Want to Lose Weight? Just Relax

By Martin Brown

For the past several weeks I’ve dealt extensively with the subject that seems to catch the attention of nearly all of as we look ahead to a new year: What can I do to get back to my ideal weight?

In previous weeks I’ve talked about controlling your urge to snack; how lifting weights can help you to drop pounds; and how stress in our lives is a principle culprit in weight gain. This week, I want to pick up on the topic of stress related weight gain by reversing it and considering how relaxation techniques can help us to drop our excess body fat.

By relaxation I don’t mean a week-long getaway to some tropical resort, however tempting that might be, particularly in a winter that has seen more than its fair share of brutal weather. No, I mean the type of holiday we can go on without ever having to leave home. A getaway of the mind, a paradise for the soul, if you will.

Mindset, mood, disposition has an incredible impact on our overall health. This is a relatively new awareness in the world of Western science and medicine, where for a very long time the mind and body were considered two very different subjects of study. Now we are awakening to the incredible impact mindfulness can have on everything from surgical recovery times to weight loss.

Researchers have followed the progress of various groups to better understand the effect of disposition on our physical condition. For example, a group of people who claimed to be pain free was followed over a six-month period. The people who in interviews with researchers revealed themselves to have bouts of depression and or low self esteem were four times more likely to complain about new aches and pains than those with a more positive view of life. The list of these studies is very long.

The Journal of Psychiatry Research published a breakthrough study: a group of 16 participants were examined before and after eight weeks of frequent meditation sessions. Another 17 participants were used as a control group, in which no meditation was done at all.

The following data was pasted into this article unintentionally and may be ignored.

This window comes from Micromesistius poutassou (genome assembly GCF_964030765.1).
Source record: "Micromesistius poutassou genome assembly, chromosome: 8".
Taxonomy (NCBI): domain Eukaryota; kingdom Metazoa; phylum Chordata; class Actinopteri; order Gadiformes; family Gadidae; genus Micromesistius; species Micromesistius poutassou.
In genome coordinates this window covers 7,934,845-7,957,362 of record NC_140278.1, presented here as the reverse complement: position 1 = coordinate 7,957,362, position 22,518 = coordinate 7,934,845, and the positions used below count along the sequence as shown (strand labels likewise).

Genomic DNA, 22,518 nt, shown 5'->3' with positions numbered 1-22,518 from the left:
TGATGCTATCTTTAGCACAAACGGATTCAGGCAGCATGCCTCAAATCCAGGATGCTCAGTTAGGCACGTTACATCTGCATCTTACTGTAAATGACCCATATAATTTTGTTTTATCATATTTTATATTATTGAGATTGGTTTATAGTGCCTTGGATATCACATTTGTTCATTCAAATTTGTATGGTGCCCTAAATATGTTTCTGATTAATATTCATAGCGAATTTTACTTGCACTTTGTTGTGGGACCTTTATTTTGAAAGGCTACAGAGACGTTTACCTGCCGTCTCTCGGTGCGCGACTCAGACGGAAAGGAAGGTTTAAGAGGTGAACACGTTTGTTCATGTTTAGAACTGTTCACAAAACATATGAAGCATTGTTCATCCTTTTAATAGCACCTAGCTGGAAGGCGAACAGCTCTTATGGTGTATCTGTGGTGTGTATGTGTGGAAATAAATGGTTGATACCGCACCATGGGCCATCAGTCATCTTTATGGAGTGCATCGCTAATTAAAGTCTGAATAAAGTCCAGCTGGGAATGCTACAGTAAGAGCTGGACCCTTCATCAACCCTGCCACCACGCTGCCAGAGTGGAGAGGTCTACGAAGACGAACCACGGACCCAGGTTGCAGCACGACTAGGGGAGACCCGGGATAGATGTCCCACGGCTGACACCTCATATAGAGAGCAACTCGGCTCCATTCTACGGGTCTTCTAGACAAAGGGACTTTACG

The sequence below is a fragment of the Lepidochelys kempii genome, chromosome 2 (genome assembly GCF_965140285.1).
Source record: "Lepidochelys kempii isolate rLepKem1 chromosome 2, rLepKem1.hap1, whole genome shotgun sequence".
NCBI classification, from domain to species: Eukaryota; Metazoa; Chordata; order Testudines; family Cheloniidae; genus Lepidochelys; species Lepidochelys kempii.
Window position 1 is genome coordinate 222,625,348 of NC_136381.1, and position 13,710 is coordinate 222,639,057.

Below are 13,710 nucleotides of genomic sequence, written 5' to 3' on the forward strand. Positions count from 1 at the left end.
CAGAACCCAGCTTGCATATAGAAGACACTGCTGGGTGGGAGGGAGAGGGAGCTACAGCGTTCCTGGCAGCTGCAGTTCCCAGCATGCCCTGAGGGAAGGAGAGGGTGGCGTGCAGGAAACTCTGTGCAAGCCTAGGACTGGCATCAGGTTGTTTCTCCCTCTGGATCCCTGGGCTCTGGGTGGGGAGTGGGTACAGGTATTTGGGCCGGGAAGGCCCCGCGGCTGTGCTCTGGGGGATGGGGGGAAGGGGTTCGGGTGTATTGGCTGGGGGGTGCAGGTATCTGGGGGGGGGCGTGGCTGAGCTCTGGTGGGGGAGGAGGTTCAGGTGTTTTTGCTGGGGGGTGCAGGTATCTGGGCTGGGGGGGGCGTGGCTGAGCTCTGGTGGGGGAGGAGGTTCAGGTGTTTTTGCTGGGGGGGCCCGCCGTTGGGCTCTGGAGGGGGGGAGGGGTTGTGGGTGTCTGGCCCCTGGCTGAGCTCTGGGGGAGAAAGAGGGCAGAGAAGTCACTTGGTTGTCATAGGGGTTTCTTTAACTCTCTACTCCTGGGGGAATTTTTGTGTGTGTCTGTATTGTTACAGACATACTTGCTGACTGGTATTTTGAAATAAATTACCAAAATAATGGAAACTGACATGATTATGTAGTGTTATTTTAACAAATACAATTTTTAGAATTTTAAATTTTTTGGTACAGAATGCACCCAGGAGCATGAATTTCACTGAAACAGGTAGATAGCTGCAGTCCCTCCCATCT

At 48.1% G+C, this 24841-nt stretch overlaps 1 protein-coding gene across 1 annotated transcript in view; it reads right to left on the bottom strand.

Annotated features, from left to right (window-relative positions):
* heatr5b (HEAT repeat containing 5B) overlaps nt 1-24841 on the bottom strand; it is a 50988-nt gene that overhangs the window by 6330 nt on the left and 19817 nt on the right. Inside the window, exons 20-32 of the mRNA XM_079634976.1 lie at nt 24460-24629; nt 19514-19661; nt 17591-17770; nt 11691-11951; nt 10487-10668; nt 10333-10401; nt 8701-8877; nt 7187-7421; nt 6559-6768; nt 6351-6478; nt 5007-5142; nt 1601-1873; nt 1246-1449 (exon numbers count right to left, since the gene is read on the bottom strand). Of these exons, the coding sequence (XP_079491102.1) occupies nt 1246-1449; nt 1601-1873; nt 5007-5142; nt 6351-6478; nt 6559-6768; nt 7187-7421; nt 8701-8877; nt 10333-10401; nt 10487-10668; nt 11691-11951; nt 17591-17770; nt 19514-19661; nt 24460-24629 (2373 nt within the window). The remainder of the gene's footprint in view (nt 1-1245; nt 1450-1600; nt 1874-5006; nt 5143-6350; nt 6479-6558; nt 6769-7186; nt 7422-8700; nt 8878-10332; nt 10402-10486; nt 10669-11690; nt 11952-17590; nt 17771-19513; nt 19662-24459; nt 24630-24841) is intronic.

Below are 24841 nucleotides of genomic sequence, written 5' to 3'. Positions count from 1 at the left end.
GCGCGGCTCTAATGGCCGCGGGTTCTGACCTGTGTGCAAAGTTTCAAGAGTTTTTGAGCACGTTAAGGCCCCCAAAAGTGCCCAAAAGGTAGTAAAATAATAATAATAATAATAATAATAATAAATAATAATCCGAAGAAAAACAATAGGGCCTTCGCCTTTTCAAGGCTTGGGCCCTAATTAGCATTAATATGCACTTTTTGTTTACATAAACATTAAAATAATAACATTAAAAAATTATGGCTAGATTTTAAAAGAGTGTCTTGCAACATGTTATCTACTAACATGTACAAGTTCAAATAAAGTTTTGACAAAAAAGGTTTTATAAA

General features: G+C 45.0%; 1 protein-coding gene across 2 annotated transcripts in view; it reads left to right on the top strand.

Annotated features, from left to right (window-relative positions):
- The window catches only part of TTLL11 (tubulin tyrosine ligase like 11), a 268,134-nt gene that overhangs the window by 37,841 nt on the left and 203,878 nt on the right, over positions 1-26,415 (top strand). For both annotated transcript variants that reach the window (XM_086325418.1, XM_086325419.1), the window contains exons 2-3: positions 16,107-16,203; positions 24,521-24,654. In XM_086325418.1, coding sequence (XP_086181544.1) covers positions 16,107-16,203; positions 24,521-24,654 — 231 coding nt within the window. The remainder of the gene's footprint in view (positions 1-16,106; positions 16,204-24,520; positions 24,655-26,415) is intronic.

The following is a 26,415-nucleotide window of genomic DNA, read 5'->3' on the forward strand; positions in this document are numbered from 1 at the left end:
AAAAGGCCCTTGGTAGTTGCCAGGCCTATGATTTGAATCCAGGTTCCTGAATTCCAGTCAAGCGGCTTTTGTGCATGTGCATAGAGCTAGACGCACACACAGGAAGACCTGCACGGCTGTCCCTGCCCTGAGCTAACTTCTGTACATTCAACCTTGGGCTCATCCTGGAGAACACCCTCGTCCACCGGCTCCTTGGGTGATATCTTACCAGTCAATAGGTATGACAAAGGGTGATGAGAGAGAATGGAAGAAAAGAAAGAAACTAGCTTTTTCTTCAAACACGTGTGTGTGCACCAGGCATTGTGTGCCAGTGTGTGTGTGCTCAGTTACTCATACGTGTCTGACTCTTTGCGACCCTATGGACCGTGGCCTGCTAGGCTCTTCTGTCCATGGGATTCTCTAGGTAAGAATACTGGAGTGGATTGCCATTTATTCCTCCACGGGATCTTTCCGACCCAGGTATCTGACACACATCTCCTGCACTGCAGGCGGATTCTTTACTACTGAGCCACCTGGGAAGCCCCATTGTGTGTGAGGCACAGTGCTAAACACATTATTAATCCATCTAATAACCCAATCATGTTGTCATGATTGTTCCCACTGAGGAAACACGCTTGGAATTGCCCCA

The results: With the help of magnetic resonance imaging (MRI), of the participant’s brains the study found an increase in gray matter in the part of the brain the determines memory and self-awareness and a decrease of gray matter in the area of the brain that controls stress. The control group consistently showed no changes in these areas of brain composition.

Previously we knew that everything from mindset could effect blood pressure, injury and pain frequency, heart health, and much more, but now we see how meditation and visualization plays a role in actually reshaping the physical brain.

Just as stress can cause us to need additional food intake when no such need exists, therefore triggering weight gain, meditation and relaxation techniques can bring about the opposite result. Athletes have long known the power of mindset, visualizing certain outcomes and then translating those desires into actual results.

In fact blood pressure drops when people, for example, stare at fish swimming in an aquarium or watch flames dancing in a fireplace. Many of these same benefits can occur by simply closing your eyes and remembering beautiful places, or joyous occasions.

Stress is an incredibly powerful trigger for needless food consumption, dialing down that stress through a variety of relaxation techniques is a brilliant way to manage that stress and turnoff those false hunger alarms for good.


Martin Brown is the Heath Channel Editor for SingleMindedWomen.com, and co-author of The Complete Idiot’s Guide to Finding Mr. Right.

His latest book is Fit in 50 Days.